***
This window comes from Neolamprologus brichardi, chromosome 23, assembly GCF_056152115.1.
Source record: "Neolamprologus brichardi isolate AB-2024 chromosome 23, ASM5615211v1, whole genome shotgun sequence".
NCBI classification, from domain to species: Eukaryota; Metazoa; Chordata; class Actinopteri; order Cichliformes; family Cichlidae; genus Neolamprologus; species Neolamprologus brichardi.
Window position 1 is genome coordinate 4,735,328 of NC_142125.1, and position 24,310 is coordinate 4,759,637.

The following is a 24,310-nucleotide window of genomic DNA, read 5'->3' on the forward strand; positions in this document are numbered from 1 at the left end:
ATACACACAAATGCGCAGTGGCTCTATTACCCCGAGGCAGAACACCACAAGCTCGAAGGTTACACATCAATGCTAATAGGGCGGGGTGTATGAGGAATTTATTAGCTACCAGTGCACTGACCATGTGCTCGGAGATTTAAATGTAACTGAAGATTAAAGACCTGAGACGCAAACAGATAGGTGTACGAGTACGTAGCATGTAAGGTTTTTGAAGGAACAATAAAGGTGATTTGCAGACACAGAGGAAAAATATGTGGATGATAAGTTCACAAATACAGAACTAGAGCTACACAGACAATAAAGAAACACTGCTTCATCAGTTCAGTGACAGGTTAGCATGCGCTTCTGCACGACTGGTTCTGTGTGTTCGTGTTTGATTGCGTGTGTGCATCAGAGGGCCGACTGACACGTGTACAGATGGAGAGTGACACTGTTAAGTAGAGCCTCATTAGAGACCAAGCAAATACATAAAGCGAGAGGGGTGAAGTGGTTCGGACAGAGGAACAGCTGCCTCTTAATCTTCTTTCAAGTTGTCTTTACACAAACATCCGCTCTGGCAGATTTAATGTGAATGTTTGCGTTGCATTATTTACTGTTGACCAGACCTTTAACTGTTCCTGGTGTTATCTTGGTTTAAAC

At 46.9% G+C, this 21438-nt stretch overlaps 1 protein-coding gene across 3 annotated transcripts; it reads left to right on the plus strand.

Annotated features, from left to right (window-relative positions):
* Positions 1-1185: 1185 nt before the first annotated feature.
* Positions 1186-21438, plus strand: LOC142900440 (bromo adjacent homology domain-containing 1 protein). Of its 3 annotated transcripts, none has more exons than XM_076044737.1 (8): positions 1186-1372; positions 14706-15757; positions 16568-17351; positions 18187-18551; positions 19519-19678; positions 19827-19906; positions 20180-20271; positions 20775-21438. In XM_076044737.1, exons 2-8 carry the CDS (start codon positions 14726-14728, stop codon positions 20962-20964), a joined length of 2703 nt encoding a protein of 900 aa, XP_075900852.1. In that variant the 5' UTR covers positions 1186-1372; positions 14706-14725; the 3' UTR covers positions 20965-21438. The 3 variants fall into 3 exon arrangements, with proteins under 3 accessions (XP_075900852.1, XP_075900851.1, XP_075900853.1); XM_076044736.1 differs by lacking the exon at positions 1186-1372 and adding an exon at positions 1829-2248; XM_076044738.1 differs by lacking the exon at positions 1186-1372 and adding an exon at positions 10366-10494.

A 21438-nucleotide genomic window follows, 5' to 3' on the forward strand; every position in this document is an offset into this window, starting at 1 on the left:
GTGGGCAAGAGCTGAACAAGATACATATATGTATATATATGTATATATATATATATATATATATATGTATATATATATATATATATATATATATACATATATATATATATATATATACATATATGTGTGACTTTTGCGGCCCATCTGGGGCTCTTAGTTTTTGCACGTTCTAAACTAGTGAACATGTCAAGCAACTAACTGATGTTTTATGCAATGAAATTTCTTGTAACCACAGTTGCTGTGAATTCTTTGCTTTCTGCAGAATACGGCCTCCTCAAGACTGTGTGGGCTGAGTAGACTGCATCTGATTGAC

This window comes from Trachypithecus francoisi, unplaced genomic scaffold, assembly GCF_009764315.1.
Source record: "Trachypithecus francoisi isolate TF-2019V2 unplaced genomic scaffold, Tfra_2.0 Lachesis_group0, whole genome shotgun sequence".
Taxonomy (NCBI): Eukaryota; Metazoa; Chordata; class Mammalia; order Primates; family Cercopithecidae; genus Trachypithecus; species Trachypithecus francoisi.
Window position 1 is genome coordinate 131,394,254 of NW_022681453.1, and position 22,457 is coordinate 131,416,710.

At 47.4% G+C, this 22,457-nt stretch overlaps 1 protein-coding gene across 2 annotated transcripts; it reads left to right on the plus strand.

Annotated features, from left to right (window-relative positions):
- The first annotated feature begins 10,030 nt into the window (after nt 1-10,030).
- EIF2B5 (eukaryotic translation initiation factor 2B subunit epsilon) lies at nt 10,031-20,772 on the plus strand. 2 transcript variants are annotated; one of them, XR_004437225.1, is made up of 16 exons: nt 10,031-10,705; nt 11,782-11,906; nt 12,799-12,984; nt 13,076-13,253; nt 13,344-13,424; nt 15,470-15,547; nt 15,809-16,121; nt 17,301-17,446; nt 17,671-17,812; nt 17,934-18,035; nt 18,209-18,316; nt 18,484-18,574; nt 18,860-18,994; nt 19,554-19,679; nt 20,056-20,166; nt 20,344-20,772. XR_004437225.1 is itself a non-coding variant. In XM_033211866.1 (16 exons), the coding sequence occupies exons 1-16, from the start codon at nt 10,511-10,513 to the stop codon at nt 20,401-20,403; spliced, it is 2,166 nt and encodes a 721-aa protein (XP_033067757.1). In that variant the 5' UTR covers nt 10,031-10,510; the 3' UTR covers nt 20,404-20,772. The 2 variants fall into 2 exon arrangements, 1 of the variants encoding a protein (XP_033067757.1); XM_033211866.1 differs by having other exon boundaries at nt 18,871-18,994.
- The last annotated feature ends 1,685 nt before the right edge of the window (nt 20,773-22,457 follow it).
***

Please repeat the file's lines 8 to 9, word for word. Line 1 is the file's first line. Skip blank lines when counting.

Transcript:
Annotated features, from left to right (window-relative positions):
* Positions 1-1185: 1185 nt before the first annotated feature.